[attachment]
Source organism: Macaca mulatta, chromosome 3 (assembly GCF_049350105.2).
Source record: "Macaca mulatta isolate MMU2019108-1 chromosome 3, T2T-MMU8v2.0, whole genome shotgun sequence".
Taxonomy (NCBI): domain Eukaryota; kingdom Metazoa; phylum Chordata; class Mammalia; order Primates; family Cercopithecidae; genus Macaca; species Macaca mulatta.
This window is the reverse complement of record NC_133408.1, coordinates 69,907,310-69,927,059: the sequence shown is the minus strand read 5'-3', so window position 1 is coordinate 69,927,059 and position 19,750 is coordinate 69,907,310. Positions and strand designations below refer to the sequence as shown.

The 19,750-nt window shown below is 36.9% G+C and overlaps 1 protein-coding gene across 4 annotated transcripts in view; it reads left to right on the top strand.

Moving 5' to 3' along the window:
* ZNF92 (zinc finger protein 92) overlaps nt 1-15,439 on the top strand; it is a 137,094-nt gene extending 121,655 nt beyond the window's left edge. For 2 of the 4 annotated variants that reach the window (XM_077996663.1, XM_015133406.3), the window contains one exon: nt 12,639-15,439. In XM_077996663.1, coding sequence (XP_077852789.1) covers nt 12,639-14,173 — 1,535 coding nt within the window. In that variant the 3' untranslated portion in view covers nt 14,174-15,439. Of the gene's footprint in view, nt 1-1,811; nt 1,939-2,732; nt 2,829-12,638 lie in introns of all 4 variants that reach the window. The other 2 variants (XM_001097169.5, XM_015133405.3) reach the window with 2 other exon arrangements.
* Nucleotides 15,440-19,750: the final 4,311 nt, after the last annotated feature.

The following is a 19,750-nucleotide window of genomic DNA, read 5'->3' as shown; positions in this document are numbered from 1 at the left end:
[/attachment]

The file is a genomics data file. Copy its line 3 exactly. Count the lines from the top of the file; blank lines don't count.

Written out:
Taxonomy (NCBI): domain Eukaryota; kingdom Metazoa; phylum Chordata; class Mammalia; order Primates; family Cercopithecidae; genus Macaca; species Macaca mulatta.